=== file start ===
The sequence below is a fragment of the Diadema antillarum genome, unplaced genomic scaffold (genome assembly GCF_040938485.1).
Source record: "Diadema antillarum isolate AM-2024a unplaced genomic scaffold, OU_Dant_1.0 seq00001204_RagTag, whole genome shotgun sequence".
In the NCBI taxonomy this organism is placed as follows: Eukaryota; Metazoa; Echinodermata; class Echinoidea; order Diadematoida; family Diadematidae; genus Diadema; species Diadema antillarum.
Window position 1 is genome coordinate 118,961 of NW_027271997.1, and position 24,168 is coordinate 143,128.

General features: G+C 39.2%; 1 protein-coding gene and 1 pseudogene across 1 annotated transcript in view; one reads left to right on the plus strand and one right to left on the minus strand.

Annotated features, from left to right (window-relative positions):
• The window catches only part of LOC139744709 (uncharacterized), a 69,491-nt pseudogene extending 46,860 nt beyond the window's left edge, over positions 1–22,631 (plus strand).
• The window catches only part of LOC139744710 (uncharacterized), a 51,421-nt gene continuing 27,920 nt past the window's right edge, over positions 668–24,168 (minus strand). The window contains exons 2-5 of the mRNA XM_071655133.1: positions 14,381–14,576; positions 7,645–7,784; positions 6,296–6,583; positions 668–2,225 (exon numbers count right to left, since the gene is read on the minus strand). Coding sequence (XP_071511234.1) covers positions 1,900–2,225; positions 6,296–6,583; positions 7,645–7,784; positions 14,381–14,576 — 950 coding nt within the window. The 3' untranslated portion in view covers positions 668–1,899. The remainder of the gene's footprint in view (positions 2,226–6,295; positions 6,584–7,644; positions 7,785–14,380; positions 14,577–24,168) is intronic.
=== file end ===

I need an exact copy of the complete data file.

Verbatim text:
The sequence below is a fragment of the Diadema antillarum genome, unplaced genomic scaffold (genome assembly GCF_040938485.1).
Source record: "Diadema antillarum isolate AM-2024a unplaced genomic scaffold, OU_Dant_1.0 seq00001204_RagTag, whole genome shotgun sequence".
In the NCBI taxonomy this organism is placed as follows: Eukaryota; Metazoa; Echinodermata; class Echinoidea; order Diadematoida; family Diadematidae; genus Diadema; species Diadema antillarum.
Window position 1 is genome coordinate 118,961 of NW_027271997.1, and position 24,168 is coordinate 143,128.

General features: G+C 39.2%; 1 protein-coding gene and 1 pseudogene across 1 annotated transcript in view; one reads left to right on the plus strand and one right to left on the minus strand.

Annotated features, from left to right (window-relative positions):
• The window catches only part of LOC139744709 (uncharacterized), a 69,491-nt pseudogene extending 46,860 nt beyond the window's left edge, over positions 1–22,631 (plus strand).
• The window catches only part of LOC139744710 (uncharacterized), a 51,421-nt gene continuing 27,920 nt past the window's right edge, over positions 668–24,168 (minus strand). The window contains exons 2-5 of the mRNA XM_071655133.1: positions 14,381–14,576; positions 7,645–7,784; positions 6,296–6,583; positions 668–2,225 (exon numbers count right to left, since the gene is read on the minus strand). Coding sequence (XP_071511234.1) covers positions 1,900–2,225; positions 6,296–6,583; positions 7,645–7,784; positions 14,381–14,576 — 950 coding nt within the window. The 3' untranslated portion in view covers positions 668–1,899. The remainder of the gene's footprint in view (positions 2,226–6,295; positions 6,584–7,644; positions 7,785–14,380; positions 14,577–24,168) is intronic.